For the last decade, one can clearly recognize the increased occurrences and reporting of lightning related effects to both the industrial sector and the civil life in Africa. Most importantly, lightning causes human casualties.

Lightning can ignite fires, particularly in thatch, bringing down an entire building or a house to ashes. At a lower degree of damage, the lightning current may destroy essential electrical, electronic and communication equipment. One of the most significant losses that lightning may cause, as far as industries are concerned, is the downtime. A few hours of interruption to normal operation or the loss of important data stored in a computer may cause a company economic losses of several million dollars.

Global lightning occurrence maps, based on satellite data, show that many parts of the African continent have more lightning per square kilometer than nearly any other part of the world. However, until recently, the international community received little information on the severity of lightning accidents on the ‘Dark’ Continent. Perhaps because it was a televised game, the first major lightning accident in Africa, reported in 1998, was an incident where 11 players of a single football team were killed by lightning in the Eastern Province of Kasai in Democratic Republic of Congo (World: Africa “Lightning kills football team,” BBC News, 28th October 1998). The original news report (L’Avenir/Kinshasa) stated that more than 30 spectators had received severe burns whereas the players of the other team who were in the field with the victims came away unscathed. Although scientific papers have been written about the theoretical mechanisms of injury in this disaster, the actual details of the incident were never investigated as the region of incident was inaccessible due to civil unrest in Congo.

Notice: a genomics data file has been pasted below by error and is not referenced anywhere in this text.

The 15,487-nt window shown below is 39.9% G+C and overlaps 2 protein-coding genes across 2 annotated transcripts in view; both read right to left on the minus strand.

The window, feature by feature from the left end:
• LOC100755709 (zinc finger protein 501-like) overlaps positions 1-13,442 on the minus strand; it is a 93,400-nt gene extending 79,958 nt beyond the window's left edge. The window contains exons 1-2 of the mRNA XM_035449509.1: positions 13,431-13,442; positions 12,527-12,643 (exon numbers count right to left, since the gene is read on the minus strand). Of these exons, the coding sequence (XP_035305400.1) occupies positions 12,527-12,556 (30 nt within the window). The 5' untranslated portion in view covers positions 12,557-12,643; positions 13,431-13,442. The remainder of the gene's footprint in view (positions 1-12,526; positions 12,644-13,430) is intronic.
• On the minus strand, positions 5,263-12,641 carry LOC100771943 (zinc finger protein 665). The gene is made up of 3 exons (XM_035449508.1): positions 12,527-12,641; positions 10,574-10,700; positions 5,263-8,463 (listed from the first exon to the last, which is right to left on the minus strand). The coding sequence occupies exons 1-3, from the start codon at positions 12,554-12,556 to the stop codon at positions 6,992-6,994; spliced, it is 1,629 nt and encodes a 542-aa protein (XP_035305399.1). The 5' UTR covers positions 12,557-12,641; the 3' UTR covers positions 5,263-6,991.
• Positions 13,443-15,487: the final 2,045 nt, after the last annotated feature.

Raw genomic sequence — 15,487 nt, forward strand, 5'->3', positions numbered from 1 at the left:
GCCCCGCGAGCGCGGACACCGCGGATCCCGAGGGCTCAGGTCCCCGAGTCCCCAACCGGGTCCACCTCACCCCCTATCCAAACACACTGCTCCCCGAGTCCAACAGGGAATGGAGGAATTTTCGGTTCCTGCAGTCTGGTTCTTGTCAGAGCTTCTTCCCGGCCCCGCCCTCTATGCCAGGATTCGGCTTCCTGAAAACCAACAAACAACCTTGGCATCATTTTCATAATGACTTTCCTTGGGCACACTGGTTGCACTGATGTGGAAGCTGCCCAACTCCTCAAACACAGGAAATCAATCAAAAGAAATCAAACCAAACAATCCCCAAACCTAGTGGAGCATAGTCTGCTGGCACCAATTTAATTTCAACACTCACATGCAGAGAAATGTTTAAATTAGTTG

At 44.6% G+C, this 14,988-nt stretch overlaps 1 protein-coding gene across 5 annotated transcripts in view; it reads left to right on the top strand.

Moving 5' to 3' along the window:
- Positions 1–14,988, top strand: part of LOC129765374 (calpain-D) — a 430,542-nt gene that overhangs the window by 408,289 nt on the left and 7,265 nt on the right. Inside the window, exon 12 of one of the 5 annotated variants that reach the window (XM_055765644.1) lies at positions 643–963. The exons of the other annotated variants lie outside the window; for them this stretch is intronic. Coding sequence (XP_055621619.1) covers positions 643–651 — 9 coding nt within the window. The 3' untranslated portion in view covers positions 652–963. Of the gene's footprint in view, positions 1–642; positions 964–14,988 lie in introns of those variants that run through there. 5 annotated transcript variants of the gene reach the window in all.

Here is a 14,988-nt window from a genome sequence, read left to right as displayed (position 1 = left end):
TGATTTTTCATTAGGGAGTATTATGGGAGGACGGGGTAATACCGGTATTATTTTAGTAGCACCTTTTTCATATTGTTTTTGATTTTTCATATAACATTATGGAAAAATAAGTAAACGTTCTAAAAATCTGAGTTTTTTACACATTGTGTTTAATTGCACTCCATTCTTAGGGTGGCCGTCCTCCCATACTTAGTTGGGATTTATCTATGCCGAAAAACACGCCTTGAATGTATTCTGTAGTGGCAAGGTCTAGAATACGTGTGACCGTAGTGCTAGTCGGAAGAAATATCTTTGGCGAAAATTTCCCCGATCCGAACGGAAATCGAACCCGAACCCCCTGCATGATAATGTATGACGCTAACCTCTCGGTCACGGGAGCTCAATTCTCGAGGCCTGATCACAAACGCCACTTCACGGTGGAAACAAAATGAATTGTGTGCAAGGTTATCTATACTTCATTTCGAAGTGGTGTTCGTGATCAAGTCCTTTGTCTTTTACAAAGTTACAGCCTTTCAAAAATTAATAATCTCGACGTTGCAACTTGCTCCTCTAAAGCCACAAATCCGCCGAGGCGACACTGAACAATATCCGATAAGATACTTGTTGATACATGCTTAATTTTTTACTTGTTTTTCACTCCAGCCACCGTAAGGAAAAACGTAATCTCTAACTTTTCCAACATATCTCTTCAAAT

Historically, there have been several important lightning protection conferences that led to the formation of the African Centres for Lightning and Electromagnetics Network, supported in large part by NAM S&T (Centre for Science & Technology of Non-Aligned and Other Developing Countries):

  • 2007 Colombo, Sri Lanka, NAM S&T – Colombo Declaration
  • 2011 Kathmandu, Nepal, NAM S&T – Kathmandu Resolution
  • 2013 Kampala, Uganda, NAM S&T - Resolution to Establish African Centre for Lightning Information and Research (name changed to African Centres for Lightning and Electromagnetics)
  • 2013 Agreement by Makerere University Business School to house ACLENet
  • 2014 Entebbe, Uganda – ACLENet First Symposium (with thanks to Earth Networks for significant sponsorship)

Despite the short life of ACLENet, it has made significant progress with national centres being formed, collaboration with meteorology services, award of a major grant Read More, work with governments on building codes, many exciting plans for graduate, primary and public education, and the ‘Lightning Kills! Save a Life in Africa’ program for providing lightning protection to schools.


A Pan-African Network of Centres dedicated to reducing deaths, injuries and property damage from Lightning.


To protect lives and property from damage by lightning throughout an interconnected African continent.

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